I dont know what assignment you are working on, but most assignments have the modes: "alone", "server" and "". Yours should too - i stand corrected;

where:
"alone" means the gui alone should run (without any network code invoked)

"server" means only the server code should run

"" (meaning the command line arg is left out entirely) means both the server and client must run.

I fear that your point (2) might have contravened this requirement if you assume in your code that the application should have been started previously with the "server" mode.

By this i mean, If sun says "" means both the server and client must run it means you must (1) start the server,
then (2) start the client in the same execution instance/main() method entry point.

having 2 main() methods doesnt mean you cannot start the application from a single jar. In your manifest file you can specify the class whose main() method should be the entry point.

- i hope this helps you.

my initial query was if it is permissible to do this without suffering the evaluator's wrath? But knowing what i now know, i believe i can justify my choice and keep my cool. Better still, i can stick with Edwin's simple approach and be happier for it.

Thanks for your contribution
John Mattman
Ranch Hand

Joined: Feb 18, 2008
Posts: 45
I fear that your point (2) might have contravened this requirement if you assume in your code that the application should have been started previously with the "server" mode.

By this i mean, If sun says "" means both the server and client must run it means you must (1) start the server,
then (2) start the client in the same execution instance/main() method entry point.

May be i misunderstood the requirement. In that case when the application is run with no arguments, the gui should require server, port,database location to start the server as well as client right?

I was always under the impression that why should the client should know about the server configuration?. I will change my design if that is what the meaning is.Thank you for correcting me and sorry for misguiding you.

John
[ April 23, 2008: Message edited by: John Mattman ]
John Mattman
Ranch Hand

Joined: Feb 18, 2008
Posts: 45
I fear that your point (2) might have contravened this requirement if you assume in your code that the application should have been started previously with the "server" mode.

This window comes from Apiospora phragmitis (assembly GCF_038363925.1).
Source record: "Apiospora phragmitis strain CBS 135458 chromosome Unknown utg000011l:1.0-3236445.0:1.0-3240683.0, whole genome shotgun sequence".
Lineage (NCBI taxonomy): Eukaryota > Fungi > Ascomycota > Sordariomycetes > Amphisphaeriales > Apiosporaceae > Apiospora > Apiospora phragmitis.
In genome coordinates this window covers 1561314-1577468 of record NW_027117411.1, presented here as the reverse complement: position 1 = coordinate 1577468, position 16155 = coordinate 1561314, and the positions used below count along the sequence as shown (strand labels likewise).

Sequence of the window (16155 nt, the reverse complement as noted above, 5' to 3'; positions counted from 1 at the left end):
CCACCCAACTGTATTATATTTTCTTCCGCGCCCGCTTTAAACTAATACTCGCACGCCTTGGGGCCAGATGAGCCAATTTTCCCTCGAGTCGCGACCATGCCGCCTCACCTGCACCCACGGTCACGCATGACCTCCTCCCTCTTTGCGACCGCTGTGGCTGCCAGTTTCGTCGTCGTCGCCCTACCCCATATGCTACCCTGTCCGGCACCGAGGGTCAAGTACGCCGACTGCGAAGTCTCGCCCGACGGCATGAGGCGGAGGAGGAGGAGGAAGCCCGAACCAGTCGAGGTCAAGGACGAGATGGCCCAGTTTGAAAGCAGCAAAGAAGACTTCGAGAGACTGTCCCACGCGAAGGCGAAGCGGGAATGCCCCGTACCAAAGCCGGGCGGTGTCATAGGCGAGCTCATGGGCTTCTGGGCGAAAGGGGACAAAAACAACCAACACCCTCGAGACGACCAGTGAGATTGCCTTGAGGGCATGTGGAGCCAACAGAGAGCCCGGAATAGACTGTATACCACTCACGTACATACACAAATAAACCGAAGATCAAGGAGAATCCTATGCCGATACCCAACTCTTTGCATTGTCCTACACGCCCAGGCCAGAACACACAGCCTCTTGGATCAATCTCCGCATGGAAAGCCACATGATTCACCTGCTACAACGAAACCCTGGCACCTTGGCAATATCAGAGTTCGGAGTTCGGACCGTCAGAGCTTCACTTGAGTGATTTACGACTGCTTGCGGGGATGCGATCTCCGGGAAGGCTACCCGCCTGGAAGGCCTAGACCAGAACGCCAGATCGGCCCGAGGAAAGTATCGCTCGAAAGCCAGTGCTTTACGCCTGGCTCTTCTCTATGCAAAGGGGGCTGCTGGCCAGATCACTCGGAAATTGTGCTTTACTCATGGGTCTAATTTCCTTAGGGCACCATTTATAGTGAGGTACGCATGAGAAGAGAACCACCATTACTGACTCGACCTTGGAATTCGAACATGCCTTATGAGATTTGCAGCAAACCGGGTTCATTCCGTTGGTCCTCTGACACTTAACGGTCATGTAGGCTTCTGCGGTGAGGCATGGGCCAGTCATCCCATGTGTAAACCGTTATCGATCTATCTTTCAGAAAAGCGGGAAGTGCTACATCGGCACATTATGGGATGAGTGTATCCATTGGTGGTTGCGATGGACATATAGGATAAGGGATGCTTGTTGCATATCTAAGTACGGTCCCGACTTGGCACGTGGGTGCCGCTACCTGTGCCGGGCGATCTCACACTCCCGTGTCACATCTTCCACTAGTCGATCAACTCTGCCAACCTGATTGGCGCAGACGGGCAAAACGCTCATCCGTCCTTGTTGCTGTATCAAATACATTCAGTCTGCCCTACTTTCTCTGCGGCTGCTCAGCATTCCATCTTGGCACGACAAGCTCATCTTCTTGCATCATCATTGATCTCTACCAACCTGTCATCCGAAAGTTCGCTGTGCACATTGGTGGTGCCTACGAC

By this i mean, If sun says "" means both the server and client must run it means you must (1) start the server,
then (2) start the client in the same execution instance/main() method entry point.



I still could not figure out how a remote server can be started from the client. Can anybody clarify my doubt please?

---------------------
John
Eric Ushie
Ranch Hand

Joined: Dec 01, 2005
Posts: 31
For the SCJD exam, you are allowed to assume that your server resides in the same machine as your GUI client. Therefore feel free to do something that looks like this:

public class ClientAppEntryPoint{
.
.
.
public static void main(String [] arg){
.
.
.
// both server & client must run
if(arg[0].equals("")){
int port = ConfigHandler.getServerPortNumber();
String databaseLocation = ConfigHandler.getDatabaseLocation();

//start the server application
new DataServerEntryPoint(port, databaseLocation);

//you can now go ahead to start your client GUI blah
.
.
.
}
}
John Mattman
Ranch Hand

Joined: Feb 18, 2008
Posts: 45
Hi Eric,
So if my suncertify.properties has something like

server.name=some value Then that means the server is installed locally right?.

if there is no server.name property in the properties file then, the server is installed remotely and the gui should let the user type the server name right?
[ April 24, 2008: Message edited by: John Mattman ]
Eric Ushie
Ranch Hand

Joined: Dec 01, 2005
Posts: 31
Hi John,

Your app must start with a Config Window that contains a panel to allow you set up your server.name, server.port, database.location, etc in the following manner:

First you create your .properties file.

If your app starts in Network mode, then you must provide a UI in your Config Window which loads server.name, server.port and database.location from your .properties file - granted that the file has these values populated.

If these values are not populated in your .properties file, which is a sure possibility if the application is running for the first time or if by some chance the file got corrupted or wiped out completely, What do you do?

You must provide default values in your application that populates these fields peradventure the file is empty or holds null values for any of your keys.

For Server mode, your settings will be different, for instance the UI doesnt need fields like server.name - since the server name will automatically be localhost.

For Stand alone mode, you will not need server.name and server.port, but you sure will need database.location.

i hope this helps